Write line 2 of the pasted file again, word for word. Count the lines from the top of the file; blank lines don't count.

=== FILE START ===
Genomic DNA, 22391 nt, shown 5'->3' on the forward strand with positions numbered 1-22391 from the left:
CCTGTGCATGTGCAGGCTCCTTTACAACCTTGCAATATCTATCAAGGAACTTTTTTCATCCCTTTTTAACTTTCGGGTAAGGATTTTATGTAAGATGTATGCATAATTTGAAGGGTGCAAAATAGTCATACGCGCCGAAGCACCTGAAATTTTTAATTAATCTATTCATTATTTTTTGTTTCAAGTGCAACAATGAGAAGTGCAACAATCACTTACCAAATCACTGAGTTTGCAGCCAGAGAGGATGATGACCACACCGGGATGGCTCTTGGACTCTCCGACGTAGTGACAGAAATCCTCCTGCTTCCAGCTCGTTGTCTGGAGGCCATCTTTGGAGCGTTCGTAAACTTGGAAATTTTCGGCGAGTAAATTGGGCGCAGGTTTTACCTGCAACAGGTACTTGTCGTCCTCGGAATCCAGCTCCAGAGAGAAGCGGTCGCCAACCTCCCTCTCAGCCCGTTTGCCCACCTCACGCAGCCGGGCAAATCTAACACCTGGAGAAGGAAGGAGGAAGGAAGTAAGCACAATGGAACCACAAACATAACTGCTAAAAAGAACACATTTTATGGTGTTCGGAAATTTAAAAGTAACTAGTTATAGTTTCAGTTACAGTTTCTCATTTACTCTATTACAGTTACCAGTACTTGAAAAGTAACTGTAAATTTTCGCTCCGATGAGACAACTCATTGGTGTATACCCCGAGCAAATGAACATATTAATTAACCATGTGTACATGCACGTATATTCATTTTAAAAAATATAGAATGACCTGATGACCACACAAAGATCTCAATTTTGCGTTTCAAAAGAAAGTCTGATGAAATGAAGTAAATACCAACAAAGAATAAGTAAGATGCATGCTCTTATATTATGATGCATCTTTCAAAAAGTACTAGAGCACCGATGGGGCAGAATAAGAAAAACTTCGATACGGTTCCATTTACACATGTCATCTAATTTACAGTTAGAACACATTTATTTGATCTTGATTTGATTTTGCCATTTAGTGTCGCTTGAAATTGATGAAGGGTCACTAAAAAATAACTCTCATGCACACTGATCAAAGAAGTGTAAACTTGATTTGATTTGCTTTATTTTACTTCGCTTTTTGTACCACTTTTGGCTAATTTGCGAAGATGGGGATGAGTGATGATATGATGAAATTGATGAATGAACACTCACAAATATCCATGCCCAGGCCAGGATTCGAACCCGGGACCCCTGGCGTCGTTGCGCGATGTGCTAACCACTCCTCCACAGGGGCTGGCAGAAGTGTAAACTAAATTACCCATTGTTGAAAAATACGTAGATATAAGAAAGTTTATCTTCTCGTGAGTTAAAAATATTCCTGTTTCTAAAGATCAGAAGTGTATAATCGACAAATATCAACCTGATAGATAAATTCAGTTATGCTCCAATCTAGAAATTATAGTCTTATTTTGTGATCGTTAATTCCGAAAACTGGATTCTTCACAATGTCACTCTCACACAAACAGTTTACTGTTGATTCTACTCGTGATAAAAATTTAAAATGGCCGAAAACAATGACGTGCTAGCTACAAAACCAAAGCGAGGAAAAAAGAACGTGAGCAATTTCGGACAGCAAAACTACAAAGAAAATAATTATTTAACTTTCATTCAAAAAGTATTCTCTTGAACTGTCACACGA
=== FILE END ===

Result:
CCTGTGCATGTGCAGGCTCCTTTACAACCTTGCAATATCTATCAAGGAACTTTTTTCATCCCTTTTTAACTTTCGGGTAAGGATTTTATGTAAGATGTATGCATAATTTGAAGGGTGCAAAATAGTCATACGCGCCGAAGCACCTGAAATTTTTAATTAATCTATTCATTATTTTTTGTTTCAAGTGCAACAATGAGAAGTGCAACAATCACTTACCAAATCACTGAGTTTGCAGCCAGAGAGGATGATGACCACACCGGGATGGCTCTTGGACTCTCCGACGTAGTGACAGAAATCCTCCTGCTTCCAGCTCGTTGTCTGGAGGCCATCTTTGGAGCGTTCGTAAACTTGGAAATTTTCGGCGAGTAAATTGGGCGCAGGTTTTACCTGCAACAGGTACTTGTCGTCCTCGGAATCCAGCTCCAGAGAGAAGCGGTCGCCAACCTCCCTCTCAGCCCGTTTGCCCACCTCACGCAGCCGGGCAAATCTAACACCTGGAGAAGGAAGGAGGAAGGAAGTAAGCACAATGGAACCACAAACATAACTGCTAAAAAGAACACATTTTATGGTGTTCGGAAATTTAAAAGTAACTAGTTATAGTTTCAGTTACAGTTTCTCATTTACTCTATTACAGTTACCAGTACTTGAAAAGTAACTGTAAATTTTCGCTCCGATGAGACAACTCATTGGTGTATACCCCGAGCAAATGAACATATTAATTAACCATGTGTACATGCACGTATATTCATTTTAAAAAATATAGAATGACCTGATGACCACACAAAGATCTCAATTTTGCGTTTCAAAAGAAAGTCTGATGAAATGAAGTAAATACCAACAAAGAATAAGTAAGATGCATGCTCTTATATTATGATGCATCTTTCAAAAAGTACTAGAGCACCGATGGGGCAGAATAAGAAAAACTTCGATACGGTTCCATTTACACATGTCATCTAATTTACAGTTAGAACACATTTATTTGATCTTGATTTGATTTTGCCATTTAGTGTCGCTTGAAATTGATGAAGGGTCACTAAAAAATAACTCTCATGCACACTGATCAAAGAAGTGTAAACTTGATTTGATTTGCTTTATTTTACTTCGCTTTTTGTACCACTTTTGGCTAATTTGCGAAGATGGGGATGAGTGATGATATGATGAAATTGATGAATGAACACTCACAAATATCCATGCCCAGGCCAGGATTCGAACCCGGGACCCCTGGCGTCGTTGCGCGATGTGCTAACCACTCCTCCACAGGGGCTGGCAGAAGTGTAAACTAAATTACCCATTGTTGAAAAATACGTAGATATAAGAAAGTTTATCTTCTCGTGAGTTAAAAATATTCCTGTTTCTAAAGATCAGAAGTGTATAATCGACAAATATCAACCTGATAGATAAATTCAGTTATGCTCCAATCTAGAAATTATAGTCTTATTTTGTGATCGTTAATTCCGAAAACTGGATTCTTCACAATGTCACTCTCACACAAACAGTTTACTGTTGATTCTACTCGTGATAAAAATTTAAAATGGCCGAAAACAATGACGTGCTAGCTACAAAACCAAAGCGAGGAAAAAAGAACGTGAGCAATTTCGGACAGCAAAACTACAAAGAAAATAATTATTTAACTTTCATTCAAAAAGTATTCTCTTGAACTGTCACACGA